Legal Aid Joins Call for Vote on Right to Know Act

The Legal Aid Society joined community groups, city lawmakers and others to urge a vote on bills that would require New York City police officers to identify themselves in public and notify civilians of their right to refuse searches.

Following news that the Right to Know Act would not be put up for a vote before the New York City Council, Tina Luongo, Attorney-in-Charge of the Criminal Practice, was among the speakers to say a compromise of NYPD-administered changes to its patrol guide was not good enough. Luongo and other speakers, who included family of individuals killed by police, urged the vote and passage of the widely-backed legislation.

Legal Aid has long supported the Right to Know Act and has testified before council members on the bills’ necessity.

“We know this change in the patrol guide is going to do nothing more than just put a little language in a book that many cops don’t read,” Ms. Luongo told media and supporters at Wednesday’s event on the steps of City Hall. She added “this nation is at a critical time and we are calling for transparency loud and clear,” as public defenders concerned not only about arrested clients, but also those who are “searched illegally and not arrested. The ones that don’t have a voice in a court room but need a voice in legislation.”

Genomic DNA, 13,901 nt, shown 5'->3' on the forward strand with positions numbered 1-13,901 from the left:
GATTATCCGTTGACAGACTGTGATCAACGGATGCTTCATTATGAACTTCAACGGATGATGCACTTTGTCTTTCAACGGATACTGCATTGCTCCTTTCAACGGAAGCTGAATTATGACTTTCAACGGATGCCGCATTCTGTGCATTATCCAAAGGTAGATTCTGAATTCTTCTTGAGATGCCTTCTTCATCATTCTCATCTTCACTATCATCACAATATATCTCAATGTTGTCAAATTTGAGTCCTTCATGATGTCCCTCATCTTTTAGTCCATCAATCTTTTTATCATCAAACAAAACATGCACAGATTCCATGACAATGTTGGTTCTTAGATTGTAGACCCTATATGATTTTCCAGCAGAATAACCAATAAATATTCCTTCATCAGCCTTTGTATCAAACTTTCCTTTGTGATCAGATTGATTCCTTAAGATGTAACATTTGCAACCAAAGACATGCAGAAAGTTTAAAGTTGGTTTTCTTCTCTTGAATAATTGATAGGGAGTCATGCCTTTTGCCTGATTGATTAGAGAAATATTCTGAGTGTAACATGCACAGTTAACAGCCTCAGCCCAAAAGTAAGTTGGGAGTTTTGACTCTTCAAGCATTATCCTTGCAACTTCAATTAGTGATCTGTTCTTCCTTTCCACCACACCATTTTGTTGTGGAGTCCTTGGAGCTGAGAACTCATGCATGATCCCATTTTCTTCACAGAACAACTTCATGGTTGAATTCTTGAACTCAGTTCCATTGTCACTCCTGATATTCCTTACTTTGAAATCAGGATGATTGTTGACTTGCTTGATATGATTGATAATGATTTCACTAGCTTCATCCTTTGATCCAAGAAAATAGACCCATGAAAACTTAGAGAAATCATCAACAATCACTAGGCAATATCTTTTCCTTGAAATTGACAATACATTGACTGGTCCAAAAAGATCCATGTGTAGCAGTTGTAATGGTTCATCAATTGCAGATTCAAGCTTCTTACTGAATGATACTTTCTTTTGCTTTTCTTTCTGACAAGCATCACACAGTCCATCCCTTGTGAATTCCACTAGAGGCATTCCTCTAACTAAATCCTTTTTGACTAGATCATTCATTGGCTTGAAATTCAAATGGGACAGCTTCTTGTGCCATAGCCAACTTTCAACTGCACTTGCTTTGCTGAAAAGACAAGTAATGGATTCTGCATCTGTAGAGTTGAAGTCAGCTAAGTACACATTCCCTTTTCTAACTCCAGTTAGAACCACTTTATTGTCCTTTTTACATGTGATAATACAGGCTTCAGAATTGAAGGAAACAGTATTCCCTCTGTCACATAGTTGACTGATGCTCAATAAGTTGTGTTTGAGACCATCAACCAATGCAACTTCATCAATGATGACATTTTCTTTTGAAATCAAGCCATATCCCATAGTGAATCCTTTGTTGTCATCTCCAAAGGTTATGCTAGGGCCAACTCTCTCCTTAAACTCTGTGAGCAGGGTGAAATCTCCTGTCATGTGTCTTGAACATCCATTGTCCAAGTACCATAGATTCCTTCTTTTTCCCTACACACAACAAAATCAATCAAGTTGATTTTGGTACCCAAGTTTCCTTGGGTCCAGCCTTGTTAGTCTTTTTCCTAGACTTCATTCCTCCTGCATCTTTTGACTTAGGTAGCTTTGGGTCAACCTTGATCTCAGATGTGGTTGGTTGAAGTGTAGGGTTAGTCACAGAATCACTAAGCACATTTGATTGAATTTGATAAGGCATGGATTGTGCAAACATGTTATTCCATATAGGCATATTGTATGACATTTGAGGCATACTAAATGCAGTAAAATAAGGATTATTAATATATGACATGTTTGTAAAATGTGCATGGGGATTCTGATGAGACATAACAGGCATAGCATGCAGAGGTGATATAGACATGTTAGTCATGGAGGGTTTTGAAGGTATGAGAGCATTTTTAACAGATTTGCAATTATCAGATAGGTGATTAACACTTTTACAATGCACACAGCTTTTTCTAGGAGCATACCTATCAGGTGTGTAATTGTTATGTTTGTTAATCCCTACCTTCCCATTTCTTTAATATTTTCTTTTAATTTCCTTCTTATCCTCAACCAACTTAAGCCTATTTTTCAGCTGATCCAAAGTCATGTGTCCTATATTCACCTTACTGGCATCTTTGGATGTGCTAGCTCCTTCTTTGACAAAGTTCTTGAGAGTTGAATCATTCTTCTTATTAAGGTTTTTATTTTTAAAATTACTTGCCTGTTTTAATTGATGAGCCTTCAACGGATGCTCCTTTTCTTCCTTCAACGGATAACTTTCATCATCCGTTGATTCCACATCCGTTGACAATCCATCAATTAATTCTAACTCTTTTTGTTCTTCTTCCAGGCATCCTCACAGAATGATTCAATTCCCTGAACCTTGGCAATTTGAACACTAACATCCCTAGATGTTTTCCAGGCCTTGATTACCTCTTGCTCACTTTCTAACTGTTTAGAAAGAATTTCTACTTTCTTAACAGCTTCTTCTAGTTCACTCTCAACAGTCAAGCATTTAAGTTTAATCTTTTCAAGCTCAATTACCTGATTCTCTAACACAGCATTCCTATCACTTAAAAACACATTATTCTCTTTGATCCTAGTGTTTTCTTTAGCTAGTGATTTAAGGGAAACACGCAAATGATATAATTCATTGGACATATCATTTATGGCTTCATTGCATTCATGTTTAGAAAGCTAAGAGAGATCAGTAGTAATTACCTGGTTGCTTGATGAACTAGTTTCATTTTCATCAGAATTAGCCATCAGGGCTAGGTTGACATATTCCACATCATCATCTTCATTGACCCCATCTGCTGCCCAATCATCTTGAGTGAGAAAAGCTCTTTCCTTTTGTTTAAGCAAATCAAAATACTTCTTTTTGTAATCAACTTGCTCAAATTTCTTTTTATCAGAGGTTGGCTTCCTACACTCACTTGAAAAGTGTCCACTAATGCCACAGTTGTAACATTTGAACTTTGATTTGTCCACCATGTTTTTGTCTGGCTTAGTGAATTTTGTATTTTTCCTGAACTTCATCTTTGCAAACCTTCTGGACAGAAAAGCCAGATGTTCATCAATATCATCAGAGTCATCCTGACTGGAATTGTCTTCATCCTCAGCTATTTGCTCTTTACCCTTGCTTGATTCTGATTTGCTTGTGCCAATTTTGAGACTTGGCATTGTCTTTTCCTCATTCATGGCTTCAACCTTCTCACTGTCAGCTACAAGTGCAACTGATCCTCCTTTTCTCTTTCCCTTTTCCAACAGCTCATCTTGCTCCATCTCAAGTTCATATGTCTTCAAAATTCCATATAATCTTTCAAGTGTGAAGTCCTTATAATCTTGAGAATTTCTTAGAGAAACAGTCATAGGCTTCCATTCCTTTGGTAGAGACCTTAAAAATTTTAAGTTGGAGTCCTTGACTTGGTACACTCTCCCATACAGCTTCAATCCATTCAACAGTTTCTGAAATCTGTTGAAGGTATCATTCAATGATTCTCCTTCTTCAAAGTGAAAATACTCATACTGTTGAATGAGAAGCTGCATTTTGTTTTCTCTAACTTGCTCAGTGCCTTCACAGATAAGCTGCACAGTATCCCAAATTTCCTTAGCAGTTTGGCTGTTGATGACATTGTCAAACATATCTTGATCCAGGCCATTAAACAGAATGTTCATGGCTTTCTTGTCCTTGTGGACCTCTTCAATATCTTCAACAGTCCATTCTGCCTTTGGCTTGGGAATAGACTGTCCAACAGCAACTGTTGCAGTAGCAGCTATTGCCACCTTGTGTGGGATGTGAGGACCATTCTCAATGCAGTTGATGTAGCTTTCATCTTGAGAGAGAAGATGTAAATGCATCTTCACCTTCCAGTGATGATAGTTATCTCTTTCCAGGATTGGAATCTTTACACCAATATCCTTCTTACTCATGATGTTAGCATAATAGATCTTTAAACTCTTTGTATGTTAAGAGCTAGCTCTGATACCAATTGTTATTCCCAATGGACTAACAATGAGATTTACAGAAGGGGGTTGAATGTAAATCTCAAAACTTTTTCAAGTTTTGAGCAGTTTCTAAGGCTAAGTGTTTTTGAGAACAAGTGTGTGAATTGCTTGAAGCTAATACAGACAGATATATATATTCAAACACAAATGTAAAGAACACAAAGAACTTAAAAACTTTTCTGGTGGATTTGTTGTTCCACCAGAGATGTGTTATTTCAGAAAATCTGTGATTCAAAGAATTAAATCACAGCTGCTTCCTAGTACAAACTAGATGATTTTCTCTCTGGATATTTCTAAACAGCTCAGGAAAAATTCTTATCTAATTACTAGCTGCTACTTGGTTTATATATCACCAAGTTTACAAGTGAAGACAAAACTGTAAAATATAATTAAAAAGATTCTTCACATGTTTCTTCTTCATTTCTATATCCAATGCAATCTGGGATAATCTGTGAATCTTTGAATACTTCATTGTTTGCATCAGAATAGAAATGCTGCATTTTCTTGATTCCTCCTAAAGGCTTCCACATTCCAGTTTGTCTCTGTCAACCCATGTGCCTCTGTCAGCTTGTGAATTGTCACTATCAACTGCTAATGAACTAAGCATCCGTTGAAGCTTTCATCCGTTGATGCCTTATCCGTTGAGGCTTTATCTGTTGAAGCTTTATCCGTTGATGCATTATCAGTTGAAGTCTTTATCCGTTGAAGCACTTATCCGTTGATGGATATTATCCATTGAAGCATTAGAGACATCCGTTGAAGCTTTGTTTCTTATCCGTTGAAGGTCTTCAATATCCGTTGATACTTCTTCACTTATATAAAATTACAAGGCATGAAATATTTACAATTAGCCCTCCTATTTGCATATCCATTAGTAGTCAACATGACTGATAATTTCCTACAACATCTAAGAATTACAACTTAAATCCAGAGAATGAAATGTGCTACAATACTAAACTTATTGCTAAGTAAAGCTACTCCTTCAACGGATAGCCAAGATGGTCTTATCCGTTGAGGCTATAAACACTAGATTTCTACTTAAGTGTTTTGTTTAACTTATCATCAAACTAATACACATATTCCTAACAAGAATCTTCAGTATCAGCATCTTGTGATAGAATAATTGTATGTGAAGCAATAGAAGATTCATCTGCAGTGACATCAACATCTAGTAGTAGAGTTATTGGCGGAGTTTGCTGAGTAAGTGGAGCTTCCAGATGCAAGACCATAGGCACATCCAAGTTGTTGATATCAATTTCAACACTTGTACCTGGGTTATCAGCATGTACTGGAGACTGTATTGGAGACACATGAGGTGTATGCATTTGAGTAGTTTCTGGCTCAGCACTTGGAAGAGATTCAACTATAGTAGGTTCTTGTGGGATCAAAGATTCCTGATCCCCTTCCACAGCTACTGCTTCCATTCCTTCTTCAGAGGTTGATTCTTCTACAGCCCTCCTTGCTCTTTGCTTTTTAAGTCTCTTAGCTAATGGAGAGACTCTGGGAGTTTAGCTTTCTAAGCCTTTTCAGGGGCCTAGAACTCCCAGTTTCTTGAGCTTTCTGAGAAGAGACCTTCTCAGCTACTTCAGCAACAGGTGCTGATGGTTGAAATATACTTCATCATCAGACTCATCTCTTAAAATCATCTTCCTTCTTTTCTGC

Patrol guide changes over the years that have not curbed certain police behavior, Ms. Luongo noted.

The guide prohibits chokeholds, said Ms. Luongo. “That does not mean Eric Garner wasn’t choked to death.” Likewise, Ms. Luongo said the guide called for LGBT cultural competency. “That doesn’t mean that we don’t see every single day trans-identified woman getting arrested because cops think wearing a short skirt equals prostitution.” The guide also discussed the right of individuals to videotape police encounters. Still, Ms. Luongo said people like Ruben An and other cop watchers were arrested for filming public police activity. Legal Aid and Proskauer Rose LLP are representing Mr. An in a recently-filed suit challenging the NYPD’s widespread practice and custom of letting police officers interfere with bystanders’ First Amendment rights.

Ms. Luongo asked Council Speaker Melissa Mark-Viverito to reconsider a decision not to have the Right to Know Act put to a vote. She called Ms. Mark-Viverito a “fighter” who has “changed some things for the best. But she’s got to go now to the next step.”